# In how many ways can 6 children be divided into 3 pairs if the order of pairs does not matter?

In how many ways can $$6$$ children be divided into $$3$$ pairs if the order of pairs does not matter?

In my book, the answer is only :

$$\frac{^6C_2\cdot^4C_2\cdot^2C_2}{3!}=\frac{1}{6}\cdot90=15$$

I do not understand why we divide it by $$3!$$ . What's the intuition behind this?

• ${6\choose 2}$ are the number of pairs. Once you pick a first pair on a list there are ${4\choose 2}$ pairs to put in the second position only a list and once you pick that there is ${2\choose 2}$ (0r $1$) pair to put in the last place on the list. SO there are ${6\choose 2}{4\choose 2}{2\choose 2}$ ways to make a list of three pairs. But the order of the list does not matter. So you divide it by the number of ways to order three items on a list. Commented Apr 9, 2019 at 23:00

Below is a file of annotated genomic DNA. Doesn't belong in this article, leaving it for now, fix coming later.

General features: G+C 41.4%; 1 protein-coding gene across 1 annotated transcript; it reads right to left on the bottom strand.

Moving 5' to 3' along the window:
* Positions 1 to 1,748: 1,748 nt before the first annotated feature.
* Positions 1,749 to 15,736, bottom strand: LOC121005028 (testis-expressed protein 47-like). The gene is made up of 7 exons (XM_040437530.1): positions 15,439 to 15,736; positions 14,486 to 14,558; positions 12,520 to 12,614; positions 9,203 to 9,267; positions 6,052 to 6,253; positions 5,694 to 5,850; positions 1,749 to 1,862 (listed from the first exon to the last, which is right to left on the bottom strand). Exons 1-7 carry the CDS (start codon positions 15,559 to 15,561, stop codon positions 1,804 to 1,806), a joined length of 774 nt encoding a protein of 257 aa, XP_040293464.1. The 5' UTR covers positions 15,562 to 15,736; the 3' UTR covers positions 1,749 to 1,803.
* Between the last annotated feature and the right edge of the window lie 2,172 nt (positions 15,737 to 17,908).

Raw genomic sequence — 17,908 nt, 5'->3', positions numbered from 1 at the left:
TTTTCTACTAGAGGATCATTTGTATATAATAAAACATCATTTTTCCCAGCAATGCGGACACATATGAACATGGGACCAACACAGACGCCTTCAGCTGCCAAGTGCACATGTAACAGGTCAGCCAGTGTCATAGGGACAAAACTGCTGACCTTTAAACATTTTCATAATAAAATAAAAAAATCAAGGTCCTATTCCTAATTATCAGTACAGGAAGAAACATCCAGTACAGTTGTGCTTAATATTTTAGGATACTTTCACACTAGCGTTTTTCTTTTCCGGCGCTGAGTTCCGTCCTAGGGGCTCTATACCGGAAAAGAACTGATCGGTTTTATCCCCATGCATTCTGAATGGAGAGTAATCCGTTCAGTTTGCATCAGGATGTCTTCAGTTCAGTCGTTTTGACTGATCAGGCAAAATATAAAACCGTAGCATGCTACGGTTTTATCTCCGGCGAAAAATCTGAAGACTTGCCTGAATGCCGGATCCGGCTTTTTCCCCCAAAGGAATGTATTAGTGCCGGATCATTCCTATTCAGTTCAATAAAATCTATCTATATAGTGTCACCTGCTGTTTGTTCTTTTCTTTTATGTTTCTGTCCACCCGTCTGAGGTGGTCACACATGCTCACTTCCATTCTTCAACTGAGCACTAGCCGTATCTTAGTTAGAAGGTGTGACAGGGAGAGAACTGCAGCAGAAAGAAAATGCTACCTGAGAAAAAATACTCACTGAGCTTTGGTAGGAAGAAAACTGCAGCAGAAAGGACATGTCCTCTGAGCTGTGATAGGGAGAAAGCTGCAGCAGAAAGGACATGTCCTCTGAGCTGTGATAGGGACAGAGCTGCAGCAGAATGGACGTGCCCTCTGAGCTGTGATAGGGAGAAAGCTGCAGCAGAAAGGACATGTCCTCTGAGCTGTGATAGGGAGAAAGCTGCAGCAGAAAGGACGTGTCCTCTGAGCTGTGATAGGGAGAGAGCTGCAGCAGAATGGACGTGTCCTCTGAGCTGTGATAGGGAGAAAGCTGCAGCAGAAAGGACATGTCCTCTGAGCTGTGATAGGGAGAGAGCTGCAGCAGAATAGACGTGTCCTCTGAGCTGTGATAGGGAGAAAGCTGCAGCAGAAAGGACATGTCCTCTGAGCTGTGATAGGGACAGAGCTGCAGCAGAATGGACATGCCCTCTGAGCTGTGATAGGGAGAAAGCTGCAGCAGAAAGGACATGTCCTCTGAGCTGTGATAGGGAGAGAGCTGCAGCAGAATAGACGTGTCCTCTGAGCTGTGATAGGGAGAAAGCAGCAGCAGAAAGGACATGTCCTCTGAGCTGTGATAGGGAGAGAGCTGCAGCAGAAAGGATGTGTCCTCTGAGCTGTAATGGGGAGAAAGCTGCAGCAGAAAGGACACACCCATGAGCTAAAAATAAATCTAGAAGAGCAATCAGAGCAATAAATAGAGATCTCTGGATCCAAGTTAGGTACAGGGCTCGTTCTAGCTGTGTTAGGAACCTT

Cause you are choosing an order in the groups. If i have the children as $$x_1x_2\dots x_6$$ then if we pick $$2$$(by the $$\binom{6}{2}$$) we can color it with $$\color{red}{red}$$ for example $$\color{red}{x_1}x_2\color{red}{x_3}x_4x_5x_6,$$ then we pick other two and color them with blue, for example $$\color{red}{x_1}\color{blue}{x_2}\color{red}{x_3}x_4\color{blue}{x_5}x_6.$$ This is equivalent to $$\color{blue}{x_1}\color{red}{x_2}\color{blue}{x_3}x_4\color{red}{x_5}x_6$$ and any permutation of the $$3$$ colors. To avoid this you divide by the $$3!$$order of the colors.